Nigerian military forces battled with suspected Boko Haram militants in the Nigerian city of Maiduguri Sunday, killing 2oo combatants, the Associated Press reported. The militants attacked the humanitarian safe haven from three fronts and continued their siege of villages in Adamawa state.

The clashes in Maiduguri come after weeks of Boko Haram's slaughter of people living in the northeastern part of the country. During its January offensive, Boko Haram has already killed more than 2,300 people and displaced 1 million-plus from their homes. Hundreds of thousands have fled to safety in Maiduguri where some local and international aid organizations have set up operation centers. It is unclear where those displaced in Maiduguri are residing now given the violence in the town.

As of last week, Doctors Without Borders was operating out of Maiduguri and serving as many as 500,000 people who had been displaced by the violence.

"Our teams are currently unable to reach Baga due to the volatile situation there," Tim Shenk, a press officer for Doctors Without Borders, recently told International Business Times. "Estimates put the total number of displaced people in the Maiduguri area at 500,000, about 10 percent of whom are in camps set up since July. People in the camps are for the most part villagers who have fled from Boko Haram attacks."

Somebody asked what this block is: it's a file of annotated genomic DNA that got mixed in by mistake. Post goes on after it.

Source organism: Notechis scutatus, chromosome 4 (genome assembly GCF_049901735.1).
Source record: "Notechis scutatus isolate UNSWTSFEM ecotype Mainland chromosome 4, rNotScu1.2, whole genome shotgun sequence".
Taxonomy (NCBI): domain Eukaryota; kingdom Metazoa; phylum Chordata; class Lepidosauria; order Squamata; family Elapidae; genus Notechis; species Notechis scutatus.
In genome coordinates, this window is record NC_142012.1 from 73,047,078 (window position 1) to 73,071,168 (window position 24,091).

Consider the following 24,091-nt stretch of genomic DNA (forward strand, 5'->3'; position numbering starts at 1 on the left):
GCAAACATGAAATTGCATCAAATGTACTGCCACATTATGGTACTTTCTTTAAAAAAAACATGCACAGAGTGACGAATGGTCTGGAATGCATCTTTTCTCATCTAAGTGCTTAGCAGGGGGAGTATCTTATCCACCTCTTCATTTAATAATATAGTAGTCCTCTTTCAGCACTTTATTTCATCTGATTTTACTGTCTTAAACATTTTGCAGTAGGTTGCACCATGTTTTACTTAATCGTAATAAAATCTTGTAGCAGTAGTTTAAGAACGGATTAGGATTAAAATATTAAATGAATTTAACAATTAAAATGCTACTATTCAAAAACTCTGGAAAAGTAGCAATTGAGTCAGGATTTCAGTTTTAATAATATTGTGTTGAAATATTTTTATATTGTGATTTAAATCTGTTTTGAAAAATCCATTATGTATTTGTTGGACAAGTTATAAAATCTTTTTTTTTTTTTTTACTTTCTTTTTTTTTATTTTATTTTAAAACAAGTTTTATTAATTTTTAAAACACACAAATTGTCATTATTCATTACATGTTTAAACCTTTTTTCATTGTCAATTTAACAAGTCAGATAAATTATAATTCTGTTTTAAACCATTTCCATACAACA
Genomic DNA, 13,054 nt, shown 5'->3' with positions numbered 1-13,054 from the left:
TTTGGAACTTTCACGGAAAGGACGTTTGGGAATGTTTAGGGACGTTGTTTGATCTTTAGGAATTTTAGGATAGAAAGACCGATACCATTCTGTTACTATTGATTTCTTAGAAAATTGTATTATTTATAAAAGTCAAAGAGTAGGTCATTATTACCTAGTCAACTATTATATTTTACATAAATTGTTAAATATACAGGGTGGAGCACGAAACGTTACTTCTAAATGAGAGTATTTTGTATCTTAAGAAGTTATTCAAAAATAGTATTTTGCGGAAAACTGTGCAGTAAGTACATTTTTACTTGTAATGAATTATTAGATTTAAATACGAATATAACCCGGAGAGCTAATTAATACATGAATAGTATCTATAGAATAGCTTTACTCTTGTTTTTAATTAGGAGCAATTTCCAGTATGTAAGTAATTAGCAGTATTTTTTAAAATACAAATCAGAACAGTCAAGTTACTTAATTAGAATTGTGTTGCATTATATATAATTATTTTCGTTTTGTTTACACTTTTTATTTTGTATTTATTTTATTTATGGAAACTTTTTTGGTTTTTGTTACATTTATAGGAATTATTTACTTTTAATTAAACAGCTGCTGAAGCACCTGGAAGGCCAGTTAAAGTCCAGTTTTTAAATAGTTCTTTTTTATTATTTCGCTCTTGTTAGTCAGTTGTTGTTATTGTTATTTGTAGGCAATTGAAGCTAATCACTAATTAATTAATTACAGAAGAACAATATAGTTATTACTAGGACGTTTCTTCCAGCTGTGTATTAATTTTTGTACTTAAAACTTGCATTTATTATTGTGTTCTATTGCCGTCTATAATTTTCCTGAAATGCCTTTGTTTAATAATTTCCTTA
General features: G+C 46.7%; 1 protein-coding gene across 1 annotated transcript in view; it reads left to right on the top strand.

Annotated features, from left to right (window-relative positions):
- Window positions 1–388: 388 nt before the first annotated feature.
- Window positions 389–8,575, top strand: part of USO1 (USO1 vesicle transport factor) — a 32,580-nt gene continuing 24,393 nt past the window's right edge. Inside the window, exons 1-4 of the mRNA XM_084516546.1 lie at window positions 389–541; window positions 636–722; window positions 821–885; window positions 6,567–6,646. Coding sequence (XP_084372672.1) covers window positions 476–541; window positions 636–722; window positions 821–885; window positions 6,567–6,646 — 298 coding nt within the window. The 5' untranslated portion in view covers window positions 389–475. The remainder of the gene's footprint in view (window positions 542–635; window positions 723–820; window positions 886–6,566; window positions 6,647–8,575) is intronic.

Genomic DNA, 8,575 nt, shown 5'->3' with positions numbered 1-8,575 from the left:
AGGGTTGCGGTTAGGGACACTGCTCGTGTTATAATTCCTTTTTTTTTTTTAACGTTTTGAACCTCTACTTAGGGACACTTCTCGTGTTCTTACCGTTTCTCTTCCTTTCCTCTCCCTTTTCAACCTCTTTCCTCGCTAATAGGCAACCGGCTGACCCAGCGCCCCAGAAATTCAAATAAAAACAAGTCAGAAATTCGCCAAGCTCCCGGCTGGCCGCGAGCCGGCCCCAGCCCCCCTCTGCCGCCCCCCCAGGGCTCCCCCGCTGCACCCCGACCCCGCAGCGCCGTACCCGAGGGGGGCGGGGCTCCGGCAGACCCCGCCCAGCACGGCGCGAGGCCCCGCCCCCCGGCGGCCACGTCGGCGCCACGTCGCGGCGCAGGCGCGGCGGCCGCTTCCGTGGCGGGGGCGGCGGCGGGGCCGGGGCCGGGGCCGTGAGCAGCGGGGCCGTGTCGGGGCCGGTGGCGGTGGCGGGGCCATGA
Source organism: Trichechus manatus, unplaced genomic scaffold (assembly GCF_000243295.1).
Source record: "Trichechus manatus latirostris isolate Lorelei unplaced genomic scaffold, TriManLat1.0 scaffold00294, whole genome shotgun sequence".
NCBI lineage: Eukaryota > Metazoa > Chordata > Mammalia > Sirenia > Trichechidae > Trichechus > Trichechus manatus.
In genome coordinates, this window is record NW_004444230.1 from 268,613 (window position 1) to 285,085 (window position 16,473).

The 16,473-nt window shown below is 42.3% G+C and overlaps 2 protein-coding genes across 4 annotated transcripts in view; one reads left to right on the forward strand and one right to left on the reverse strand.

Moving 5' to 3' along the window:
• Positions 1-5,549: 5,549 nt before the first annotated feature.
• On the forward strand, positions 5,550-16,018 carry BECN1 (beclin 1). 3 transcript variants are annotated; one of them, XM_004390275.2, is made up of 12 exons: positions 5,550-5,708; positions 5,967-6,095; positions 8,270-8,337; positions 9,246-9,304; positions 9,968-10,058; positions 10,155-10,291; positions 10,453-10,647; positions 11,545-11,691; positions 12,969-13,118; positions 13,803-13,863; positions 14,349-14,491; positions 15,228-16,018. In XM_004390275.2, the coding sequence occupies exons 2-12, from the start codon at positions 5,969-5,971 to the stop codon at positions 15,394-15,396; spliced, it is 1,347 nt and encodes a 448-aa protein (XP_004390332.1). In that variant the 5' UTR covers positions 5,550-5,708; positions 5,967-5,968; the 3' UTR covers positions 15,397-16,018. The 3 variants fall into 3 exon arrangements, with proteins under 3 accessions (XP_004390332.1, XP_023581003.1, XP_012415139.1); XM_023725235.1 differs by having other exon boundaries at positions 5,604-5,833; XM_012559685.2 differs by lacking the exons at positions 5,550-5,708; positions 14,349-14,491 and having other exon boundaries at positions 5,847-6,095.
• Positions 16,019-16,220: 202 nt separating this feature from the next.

Despite the death toll, Nigerian forces managed to repel several attacks by the militants Sunday, Reuters reported. According to the report, Nigeria's military prevented Boko Haram from taking the airport and from seizing the town completely.

"An exclusive coordinated air campaign has taken over from ground forces in Monguno, as troops had to retreat from the location," defence spokesman Major General Chris Olukolade said in an emailed statement, according to Reuters.

The attacks in Maiduguri took place hours before a visit by U.S. Secretary of State John Kerry, who was in Lagos, approximately 1,000 miles southwest of the clashes, according to AP. There also was a Boko Haram raid on the nearby town of Monguno, 85 miles north of Maiduguri. Army forces reportedly were overwhelmed by insurgents who set houses on fire. Kerry had flown to Nigeria to meet with candidates in the country's upcoming presidential election and to encourage peace after the elections on Feb. 14.  

During his visit, AP reported that Kerry promised more U.S. support in the fight against Boko Haram if the elections take place peacefully.